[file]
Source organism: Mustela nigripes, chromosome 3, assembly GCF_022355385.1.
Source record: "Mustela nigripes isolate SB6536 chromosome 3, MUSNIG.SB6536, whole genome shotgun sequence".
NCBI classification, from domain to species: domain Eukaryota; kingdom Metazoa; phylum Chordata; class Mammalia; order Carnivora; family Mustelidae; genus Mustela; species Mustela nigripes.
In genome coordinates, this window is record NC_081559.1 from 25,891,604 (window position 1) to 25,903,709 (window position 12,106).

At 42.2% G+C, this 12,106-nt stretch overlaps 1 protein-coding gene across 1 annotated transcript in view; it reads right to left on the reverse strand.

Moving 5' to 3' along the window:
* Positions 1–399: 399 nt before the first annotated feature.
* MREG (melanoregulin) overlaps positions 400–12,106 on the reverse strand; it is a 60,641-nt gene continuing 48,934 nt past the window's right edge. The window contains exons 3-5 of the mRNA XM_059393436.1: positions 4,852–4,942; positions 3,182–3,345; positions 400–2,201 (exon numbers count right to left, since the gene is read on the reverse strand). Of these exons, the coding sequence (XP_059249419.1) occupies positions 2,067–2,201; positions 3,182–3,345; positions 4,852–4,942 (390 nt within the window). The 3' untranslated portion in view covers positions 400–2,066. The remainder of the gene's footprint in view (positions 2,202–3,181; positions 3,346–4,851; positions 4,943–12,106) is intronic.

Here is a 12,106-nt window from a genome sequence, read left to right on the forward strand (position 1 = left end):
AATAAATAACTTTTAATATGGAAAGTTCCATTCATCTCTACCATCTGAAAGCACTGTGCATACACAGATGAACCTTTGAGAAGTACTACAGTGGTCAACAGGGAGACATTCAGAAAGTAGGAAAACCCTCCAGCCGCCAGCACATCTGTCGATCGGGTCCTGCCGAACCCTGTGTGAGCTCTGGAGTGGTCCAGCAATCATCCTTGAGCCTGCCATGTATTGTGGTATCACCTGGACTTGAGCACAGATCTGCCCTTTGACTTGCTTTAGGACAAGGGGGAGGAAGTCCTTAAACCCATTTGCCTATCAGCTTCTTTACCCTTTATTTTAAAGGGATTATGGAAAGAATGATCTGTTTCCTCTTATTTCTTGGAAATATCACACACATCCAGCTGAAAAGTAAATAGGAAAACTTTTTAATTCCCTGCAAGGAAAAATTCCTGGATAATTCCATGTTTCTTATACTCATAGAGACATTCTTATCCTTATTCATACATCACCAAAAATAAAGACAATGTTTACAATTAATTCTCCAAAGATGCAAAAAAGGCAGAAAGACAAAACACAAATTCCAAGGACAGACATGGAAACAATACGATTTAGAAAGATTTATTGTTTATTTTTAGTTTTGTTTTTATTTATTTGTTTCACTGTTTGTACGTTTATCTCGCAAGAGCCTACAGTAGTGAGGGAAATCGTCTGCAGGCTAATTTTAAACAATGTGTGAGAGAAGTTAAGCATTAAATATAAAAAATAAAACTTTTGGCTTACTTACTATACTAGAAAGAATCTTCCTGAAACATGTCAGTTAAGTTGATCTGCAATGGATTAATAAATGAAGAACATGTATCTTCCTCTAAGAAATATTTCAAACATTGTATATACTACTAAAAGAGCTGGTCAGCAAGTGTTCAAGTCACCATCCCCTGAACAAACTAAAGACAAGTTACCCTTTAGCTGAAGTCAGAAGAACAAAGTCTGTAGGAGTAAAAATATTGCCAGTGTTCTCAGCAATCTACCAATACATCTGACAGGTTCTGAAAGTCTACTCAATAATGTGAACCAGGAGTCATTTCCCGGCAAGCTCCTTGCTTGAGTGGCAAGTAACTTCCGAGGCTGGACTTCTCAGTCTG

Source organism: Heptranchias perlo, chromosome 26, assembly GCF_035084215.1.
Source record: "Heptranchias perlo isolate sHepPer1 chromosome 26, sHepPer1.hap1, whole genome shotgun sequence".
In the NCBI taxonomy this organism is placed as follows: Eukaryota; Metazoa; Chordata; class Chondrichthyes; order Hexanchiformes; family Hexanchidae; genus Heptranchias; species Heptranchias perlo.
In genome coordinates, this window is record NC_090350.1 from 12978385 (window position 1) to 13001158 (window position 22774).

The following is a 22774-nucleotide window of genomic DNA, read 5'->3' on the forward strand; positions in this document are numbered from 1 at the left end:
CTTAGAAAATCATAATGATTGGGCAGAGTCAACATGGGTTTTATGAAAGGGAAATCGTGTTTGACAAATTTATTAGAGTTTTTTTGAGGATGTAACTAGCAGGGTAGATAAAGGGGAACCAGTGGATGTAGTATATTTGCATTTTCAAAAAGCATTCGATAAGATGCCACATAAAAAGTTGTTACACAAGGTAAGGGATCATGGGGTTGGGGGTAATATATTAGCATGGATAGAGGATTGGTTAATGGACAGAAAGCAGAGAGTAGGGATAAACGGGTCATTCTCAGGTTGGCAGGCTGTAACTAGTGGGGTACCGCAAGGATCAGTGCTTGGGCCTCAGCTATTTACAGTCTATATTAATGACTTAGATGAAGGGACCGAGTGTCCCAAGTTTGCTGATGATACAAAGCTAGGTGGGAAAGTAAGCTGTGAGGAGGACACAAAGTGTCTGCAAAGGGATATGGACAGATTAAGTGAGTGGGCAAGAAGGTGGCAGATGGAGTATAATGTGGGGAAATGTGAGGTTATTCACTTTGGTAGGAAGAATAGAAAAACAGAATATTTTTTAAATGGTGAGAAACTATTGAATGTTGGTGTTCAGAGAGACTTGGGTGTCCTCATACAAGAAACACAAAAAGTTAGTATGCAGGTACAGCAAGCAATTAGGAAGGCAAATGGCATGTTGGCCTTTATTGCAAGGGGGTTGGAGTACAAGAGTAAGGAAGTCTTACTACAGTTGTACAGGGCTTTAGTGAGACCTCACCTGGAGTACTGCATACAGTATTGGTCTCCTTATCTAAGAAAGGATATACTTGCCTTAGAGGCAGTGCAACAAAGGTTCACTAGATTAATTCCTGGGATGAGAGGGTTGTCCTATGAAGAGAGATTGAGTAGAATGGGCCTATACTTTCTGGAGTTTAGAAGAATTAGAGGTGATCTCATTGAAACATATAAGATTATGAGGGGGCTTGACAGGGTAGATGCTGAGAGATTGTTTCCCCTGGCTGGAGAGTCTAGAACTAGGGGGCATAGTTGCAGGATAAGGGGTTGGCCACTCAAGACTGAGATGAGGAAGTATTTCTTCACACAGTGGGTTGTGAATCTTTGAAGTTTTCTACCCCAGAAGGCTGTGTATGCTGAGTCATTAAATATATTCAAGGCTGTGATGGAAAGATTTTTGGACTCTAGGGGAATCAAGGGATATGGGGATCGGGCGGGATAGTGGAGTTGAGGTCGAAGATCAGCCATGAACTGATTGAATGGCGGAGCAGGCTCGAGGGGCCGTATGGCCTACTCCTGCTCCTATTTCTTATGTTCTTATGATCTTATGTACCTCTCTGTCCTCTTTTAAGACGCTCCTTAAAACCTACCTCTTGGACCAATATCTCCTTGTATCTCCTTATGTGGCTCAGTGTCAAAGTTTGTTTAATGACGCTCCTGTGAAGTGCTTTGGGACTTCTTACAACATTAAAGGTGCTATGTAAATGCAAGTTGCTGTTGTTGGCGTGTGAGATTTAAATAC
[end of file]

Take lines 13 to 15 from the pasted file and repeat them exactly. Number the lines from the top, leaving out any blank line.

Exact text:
In the NCBI taxonomy this organism is placed as follows: Eukaryota; Metazoa; Chordata; class Chondrichthyes; order Hexanchiformes; family Hexanchidae; genus Heptranchias; species Heptranchias perlo.
In genome coordinates, this window is record NC_090350.1 from 12978385 (window position 1) to 13001158 (window position 22774).

The following is a 22774-nucleotide window of genomic DNA, read 5'->3' on the forward strand; positions in this document are numbered from 1 at the left end: